Caroline Winter is a PhD Candidate in the English Department at the University of Victoria, Canada. Her field of research is British Romanticism, and her dissertation examines Romantic Gothic literature in its economic contexts.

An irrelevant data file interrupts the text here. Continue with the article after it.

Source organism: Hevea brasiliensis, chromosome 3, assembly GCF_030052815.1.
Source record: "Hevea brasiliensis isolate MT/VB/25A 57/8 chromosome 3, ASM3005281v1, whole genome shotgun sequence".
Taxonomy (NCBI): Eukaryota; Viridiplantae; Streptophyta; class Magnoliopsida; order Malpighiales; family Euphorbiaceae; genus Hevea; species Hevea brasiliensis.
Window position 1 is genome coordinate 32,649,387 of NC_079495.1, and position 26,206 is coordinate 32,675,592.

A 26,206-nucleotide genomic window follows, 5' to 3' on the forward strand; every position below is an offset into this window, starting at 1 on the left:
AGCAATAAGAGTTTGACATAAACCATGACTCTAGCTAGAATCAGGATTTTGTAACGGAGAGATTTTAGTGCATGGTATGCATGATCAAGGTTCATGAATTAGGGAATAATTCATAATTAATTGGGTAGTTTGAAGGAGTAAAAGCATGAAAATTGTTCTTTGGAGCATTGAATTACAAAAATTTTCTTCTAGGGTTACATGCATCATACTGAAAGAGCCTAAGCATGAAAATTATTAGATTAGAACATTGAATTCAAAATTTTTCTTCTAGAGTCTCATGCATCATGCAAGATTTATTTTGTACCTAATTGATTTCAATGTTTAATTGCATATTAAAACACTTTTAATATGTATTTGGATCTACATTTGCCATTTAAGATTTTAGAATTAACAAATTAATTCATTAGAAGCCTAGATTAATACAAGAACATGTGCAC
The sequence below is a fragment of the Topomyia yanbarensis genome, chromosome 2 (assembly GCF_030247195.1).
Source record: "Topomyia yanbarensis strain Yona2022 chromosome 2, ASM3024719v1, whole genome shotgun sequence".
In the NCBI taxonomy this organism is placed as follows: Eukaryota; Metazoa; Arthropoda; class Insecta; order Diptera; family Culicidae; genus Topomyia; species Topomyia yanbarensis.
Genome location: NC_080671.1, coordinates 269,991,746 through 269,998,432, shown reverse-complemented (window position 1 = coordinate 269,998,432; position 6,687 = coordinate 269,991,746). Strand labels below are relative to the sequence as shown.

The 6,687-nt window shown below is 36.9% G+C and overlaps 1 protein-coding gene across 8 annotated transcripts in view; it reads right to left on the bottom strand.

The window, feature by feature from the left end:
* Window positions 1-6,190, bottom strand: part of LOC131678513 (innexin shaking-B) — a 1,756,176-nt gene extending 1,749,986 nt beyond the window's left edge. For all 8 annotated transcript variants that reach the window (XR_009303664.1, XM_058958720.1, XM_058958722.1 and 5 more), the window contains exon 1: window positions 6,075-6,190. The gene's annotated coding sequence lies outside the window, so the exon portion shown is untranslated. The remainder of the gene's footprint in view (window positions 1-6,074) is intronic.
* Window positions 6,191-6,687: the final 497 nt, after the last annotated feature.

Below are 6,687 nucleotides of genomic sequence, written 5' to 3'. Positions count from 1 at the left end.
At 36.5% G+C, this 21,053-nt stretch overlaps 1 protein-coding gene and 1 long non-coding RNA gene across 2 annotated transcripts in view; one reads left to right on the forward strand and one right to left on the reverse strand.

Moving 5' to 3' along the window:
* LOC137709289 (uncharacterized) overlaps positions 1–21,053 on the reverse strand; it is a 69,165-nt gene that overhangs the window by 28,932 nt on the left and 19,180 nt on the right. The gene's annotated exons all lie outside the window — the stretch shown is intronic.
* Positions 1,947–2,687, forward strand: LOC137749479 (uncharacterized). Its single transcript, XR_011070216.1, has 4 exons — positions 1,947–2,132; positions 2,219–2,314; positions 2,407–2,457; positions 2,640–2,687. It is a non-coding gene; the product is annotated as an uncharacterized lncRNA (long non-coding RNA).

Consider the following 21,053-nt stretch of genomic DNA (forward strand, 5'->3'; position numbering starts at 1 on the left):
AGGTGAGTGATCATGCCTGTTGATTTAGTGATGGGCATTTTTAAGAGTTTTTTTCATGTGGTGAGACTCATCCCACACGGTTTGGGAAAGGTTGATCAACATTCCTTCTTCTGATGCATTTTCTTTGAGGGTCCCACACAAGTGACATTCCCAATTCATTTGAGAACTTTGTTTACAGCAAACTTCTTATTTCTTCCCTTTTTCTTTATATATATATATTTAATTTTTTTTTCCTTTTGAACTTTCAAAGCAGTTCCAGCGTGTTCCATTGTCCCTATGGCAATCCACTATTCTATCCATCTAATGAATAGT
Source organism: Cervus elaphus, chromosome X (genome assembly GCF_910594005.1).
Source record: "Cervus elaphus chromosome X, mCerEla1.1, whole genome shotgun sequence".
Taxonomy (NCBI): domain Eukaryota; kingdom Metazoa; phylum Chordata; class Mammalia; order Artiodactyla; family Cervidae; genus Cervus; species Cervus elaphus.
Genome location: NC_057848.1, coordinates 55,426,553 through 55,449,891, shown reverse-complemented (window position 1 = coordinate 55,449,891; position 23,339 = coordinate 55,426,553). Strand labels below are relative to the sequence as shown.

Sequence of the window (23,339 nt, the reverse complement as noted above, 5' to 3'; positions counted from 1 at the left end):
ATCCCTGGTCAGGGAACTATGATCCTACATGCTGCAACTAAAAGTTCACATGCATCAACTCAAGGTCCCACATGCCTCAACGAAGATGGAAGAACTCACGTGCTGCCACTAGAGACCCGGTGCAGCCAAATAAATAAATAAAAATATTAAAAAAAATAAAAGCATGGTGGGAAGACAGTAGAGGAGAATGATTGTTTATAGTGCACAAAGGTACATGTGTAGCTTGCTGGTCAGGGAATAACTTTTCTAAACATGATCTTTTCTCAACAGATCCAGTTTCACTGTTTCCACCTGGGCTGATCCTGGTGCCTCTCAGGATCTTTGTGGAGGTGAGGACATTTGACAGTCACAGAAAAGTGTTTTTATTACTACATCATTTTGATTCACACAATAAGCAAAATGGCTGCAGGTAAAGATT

In T. S. Eliot’s famous model for artists and their creations delineated in “Tradition and the Individual Talent,” all the works of art throughout history exist as monuments that “form an ideal order among themselves.” Although this arrangement can be “altered” slightly, Eliot stresses the “conformity between the old and the new” (“Tradition,” 15). Eliot’s conservative canon preserves an existing binary order—authors are major or minor; works are canonical or noncanonical—and leaves little room for major upheaval or disruption. However, most modernist authors saw their projects as less static and more expansive than Eliot’s metaphor would indicate.